The Fed is still bailing out banks.
The Bank Term Funding Program (BTFP) reached a new all-time high in April, suggesting that the banking crisis has not yet passed.
And while the aggregate balance sheet looks to be shrinking, the detailed data shows it is more complex than that.
By now it should be common knowledge that the Fed has blown up its balance sheet rather quickly to combat the current banking crisis. As the chart below illustrates, the Fed added a gargantuan sum to its balance sheet in March, netting an increase of $324B.
The Federal Reserve came close but still fell short of its $95 billion per month balance sheet reduction target through the last full week in February. This means the Fed has fallen short in 8 of the last 9 months.
And with rising interest rates coupled with even this modest balance sheet reduction, the Fed is also bleeding money.
The Fed has a targeted balance sheet reduction of $95B a month. The Fed has failed to meet its target in 7 of the last 8 months with only an $81B reduction in January.
The Fed fell woefully short of meeting their $35B MBS target, seeing only $16.7B (less than 50% of the target). The Treasury target was met.
The Fed has Missed the Balance Sheet Mortgage Back Security Reduction Target Reduction Every Single Month
The Fed has a targeted balance sheet reduction of $95B a month. After reaching and exceeding this target last month, the Fed is back to undershooting.
This should not come as a surprise given the turmoil in the bond market this year and the lack of liquidity.
The Fed has a targeted balance sheet reduction of $95B a month. Up until this point, the Fed had failed to reach its target almost every month since QT began.
In the latest month, the Fed made up for their recent shortfall with a big balance sheet reduction of $139B, exceeding their target by 50%! Despite the larger-than-expected reduction, the Fed still missed its target on Mortgage Backed Securities (MBS).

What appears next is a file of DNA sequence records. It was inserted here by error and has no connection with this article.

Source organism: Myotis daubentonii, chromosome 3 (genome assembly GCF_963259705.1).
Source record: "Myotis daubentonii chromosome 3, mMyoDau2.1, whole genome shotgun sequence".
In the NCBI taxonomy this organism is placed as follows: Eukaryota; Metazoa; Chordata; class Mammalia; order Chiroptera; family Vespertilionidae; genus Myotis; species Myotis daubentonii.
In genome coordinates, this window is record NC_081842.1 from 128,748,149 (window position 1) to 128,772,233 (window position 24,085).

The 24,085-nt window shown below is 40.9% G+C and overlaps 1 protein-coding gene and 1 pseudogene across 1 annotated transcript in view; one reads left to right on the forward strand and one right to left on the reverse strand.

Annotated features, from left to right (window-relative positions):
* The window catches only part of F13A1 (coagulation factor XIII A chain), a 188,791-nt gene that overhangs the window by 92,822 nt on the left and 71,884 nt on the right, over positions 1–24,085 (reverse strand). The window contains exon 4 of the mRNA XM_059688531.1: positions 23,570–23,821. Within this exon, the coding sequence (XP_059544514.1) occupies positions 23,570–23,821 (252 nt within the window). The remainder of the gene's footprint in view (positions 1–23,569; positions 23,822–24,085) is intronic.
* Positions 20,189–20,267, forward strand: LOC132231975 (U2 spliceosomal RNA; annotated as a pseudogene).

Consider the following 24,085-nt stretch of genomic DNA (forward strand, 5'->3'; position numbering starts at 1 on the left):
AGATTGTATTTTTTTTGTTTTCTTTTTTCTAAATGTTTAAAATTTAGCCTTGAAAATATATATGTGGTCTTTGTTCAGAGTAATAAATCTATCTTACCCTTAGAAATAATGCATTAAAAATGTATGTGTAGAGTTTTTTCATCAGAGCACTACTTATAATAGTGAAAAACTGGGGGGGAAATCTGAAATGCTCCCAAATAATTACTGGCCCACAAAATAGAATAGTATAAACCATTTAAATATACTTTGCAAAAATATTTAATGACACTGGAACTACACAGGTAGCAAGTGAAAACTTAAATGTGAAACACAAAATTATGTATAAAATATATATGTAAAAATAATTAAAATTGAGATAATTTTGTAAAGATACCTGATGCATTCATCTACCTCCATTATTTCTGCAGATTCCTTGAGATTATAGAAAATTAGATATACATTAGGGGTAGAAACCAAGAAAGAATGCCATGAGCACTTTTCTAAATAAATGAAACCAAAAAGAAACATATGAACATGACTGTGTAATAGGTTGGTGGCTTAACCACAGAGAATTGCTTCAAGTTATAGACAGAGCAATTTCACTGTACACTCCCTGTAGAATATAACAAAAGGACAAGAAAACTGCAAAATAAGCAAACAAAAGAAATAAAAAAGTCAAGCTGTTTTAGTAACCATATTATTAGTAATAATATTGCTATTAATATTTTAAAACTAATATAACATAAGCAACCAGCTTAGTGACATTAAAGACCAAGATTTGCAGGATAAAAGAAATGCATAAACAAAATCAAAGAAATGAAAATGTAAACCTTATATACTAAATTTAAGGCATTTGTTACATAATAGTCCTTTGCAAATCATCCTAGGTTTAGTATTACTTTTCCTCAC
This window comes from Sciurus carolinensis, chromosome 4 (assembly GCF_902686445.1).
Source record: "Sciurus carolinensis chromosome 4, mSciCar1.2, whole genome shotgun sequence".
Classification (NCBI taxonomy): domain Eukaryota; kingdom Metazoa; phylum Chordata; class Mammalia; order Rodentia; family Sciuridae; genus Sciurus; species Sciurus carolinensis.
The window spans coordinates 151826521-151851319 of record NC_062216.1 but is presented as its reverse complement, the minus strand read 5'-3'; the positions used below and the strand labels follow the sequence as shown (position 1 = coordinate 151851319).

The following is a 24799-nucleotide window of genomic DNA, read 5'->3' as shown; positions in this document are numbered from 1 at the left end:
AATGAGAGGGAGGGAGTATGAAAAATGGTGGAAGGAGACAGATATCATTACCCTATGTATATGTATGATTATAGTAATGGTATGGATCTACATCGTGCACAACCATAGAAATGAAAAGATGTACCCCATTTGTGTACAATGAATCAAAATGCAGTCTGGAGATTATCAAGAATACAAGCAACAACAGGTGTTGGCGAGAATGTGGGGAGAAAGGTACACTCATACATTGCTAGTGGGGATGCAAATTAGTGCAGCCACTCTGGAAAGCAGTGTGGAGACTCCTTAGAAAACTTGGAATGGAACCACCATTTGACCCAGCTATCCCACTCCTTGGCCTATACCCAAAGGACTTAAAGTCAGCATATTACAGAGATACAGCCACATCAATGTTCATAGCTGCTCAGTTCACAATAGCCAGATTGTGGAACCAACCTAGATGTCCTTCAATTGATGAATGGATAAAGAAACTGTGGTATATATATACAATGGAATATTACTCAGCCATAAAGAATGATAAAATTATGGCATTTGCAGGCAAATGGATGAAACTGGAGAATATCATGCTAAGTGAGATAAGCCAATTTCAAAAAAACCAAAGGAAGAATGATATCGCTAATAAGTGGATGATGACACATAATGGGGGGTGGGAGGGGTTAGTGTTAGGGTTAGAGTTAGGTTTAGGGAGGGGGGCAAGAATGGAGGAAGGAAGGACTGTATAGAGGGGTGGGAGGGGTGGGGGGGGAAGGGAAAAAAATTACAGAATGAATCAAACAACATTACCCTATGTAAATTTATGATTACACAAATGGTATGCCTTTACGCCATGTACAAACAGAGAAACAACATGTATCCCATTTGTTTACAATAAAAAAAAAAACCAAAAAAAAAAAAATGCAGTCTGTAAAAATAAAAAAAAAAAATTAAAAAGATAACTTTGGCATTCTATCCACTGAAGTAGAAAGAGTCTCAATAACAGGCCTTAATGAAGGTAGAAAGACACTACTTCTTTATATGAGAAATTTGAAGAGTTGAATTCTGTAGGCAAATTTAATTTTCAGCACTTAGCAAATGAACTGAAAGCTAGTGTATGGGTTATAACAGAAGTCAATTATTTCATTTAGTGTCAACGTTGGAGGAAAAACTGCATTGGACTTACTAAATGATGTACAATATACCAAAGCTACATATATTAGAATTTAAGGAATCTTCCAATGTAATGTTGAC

The Fed is supposed to be reducing the balance sheet by $95B a month. This is up from $47.5B before September. As the chart below shows, the Fed has only succeeded in meeting or exceeding its goal a single time (August) in 6 months.
In the latest month, the Fed came up 25% short with a taper of only $72B. Even when removing the $10B increase of “Other”, which is a range of other instruments not related to MBS or Treasury, the Fed was still over $12B short of target.
The Fed has found it easier to raise rates than shrink its balance sheet. September was supposed to be the month when the Fed got serious about shrinking the balance sheet. After a few months of warming up with $47.5B monthly reductions, the Fed was going to step up in September and shrink by $95B ($60B in Treasuries and $35B in MBS).
That didn’t happen.
Is the Federal Reserve worried about the tanking mortgage and housing market? If their holdings of mortgage-backed securities (MBS) are any indication, the answer is, yes.
The Fed has finally started shrinking its overall balance sheet as promised, but they are not shedding MBS according to plan.
Another month in and the Fed is still struggling to implement Quantitative Tightening (QT). According to the plan the Fed outlined last May, the central bank should be shrinking the balance sheet by at least $47.5B a month, spread between $30B in Treasuries and $17.5B in MBS.
That’s not happening.